Perhaps it’s nothing, but we hope having the Senate and House return to voting session on World War II’s most famous D-Day, June 6, does not portend a second global conflict over the state budget.
In an interview Tuesday with his hometown paper, Senate Majority Leader Jake Corman (R-Centre) said no one wants to relive the knock-down, dragged out budget fight of the last year and “credits” the problems of Gov. Wolf’s first year with bad staff decisions.
“I think he wanted to get everything done in the first year, and they were all ‘Fight, fight, fight,’” Sen. Corman said.
At the same time, Sen. Corman is bringing to the table the same issues as last year-- the need for budget reform and a restoration of state funding for Penn State University, the largest employer and economic engine in his district and his alma mater.
“I’m willing to enter into discussions to balance the budget, but we have to do something about the legacy issues [like pensions],” Sen. Corman explained.
While he said Gov. Wolf is a “genuine guy,” and he thinks most people would like him if they met him, Sen. Corman added, “I do think we need a different governor.”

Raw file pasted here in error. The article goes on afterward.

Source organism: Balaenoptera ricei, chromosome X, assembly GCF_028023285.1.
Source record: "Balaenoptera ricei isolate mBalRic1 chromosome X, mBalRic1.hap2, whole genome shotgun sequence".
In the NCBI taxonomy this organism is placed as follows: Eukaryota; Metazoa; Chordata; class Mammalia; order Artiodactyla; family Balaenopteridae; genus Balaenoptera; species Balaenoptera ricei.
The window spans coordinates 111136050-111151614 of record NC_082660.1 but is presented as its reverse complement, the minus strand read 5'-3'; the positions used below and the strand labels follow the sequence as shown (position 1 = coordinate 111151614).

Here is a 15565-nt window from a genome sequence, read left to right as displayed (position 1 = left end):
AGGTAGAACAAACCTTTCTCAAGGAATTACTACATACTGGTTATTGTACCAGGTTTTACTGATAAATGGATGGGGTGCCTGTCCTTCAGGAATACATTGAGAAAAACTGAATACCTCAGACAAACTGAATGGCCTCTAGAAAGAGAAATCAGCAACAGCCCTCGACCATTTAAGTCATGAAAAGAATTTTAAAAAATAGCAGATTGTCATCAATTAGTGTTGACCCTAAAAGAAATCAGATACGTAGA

He politely demurred when the reporter asked if the right person to be governor was him.
House Action - Maybe
In the House, Republicans are expected to take action on some budget-related items, perhaps pensions, perhaps a for real vote on expansion of gaming online and at airports, perhaps the General Fund budget bill-- House Bill 1999 (Adolph-R- Delaware)-- that is now in the House Appropriations Committee.
We say perhaps, because leading into the week before the Memorial Day break, there was talk of lots of big votes that didn’t pan out. And the one that did, an amendment to House Bill 1925 (Santora-R-Delaware) to expand into Internet gaming and slots to airports and off-track parlors, was decisively defeated by a vote of 66 to 122.
That defeat was later called a “test vote” by House Majority Leader David Reed (R-Indiana).
May State Revenues
Pennsylvania collected $1.9 billion in General Fund revenue in May, which was $25.4 million, or 1.3 percent, less than anticipated, Secretary of Revenue Eileen McNulty reported Wednesday.
Fiscal year-to-date General Fund collections total $27.8 billion, which is $97 million, or 0.3 percent, above estimate.
The Senate and House are scheduled to be in voting session 17 days in June or until the budget is done (whichever is longer).
While everyone is saying they don’t want a repeat of last year and there’s lots of happy talk, all the same players with all the same issues are guiding this process, negotiating and/or are willing to blow it up.
Let’s hope for the best and hope D-Day* doesn’t mean “Doomsday.”
NewsClips:*Historical Note: The “D” in D-Day doesn’t mean anything in U.S. military parlance. It’s merely an alliterative placeholder to avoid using the specific name of a military operation. The British use Z-Day and the French use J-Jour. We’d use B-Day for budget day, but that’s already taken.